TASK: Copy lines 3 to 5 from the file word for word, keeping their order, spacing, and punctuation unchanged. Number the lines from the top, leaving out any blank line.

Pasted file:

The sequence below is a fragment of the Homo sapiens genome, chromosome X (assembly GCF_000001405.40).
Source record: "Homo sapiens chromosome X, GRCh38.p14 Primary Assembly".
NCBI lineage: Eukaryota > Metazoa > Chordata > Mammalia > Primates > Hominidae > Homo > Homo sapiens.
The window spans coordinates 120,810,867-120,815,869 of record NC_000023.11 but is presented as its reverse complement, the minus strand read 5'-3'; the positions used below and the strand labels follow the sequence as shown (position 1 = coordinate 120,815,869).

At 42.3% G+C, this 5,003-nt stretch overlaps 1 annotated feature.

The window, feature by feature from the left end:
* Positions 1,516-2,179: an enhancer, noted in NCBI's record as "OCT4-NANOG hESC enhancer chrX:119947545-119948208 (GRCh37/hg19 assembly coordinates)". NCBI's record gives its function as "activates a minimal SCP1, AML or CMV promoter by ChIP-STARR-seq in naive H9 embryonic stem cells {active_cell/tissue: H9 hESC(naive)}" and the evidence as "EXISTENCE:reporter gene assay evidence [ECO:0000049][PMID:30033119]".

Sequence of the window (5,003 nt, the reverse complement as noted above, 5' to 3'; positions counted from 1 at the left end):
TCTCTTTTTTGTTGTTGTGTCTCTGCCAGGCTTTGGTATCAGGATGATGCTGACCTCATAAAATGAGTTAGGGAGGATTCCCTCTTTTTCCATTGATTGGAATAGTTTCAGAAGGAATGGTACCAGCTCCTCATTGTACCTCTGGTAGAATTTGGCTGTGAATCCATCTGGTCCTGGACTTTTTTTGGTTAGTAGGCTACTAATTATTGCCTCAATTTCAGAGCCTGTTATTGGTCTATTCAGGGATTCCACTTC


NCBI lineage: Eukaryota > Metazoa > Chordata > Mammalia > Primates > Hominidae > Homo > Homo sapiens.
The window spans coordinates 120,810,867-120,815,869 of record NC_000023.11 but is presented as its reverse complement, the minus strand read 5'-3'; the positions used below and the strand labels follow the sequence as shown (position 1 = coordinate 120,815,869).

At 42.3% G+C, this 5,003-nt stretch overlaps 1 annotated feature.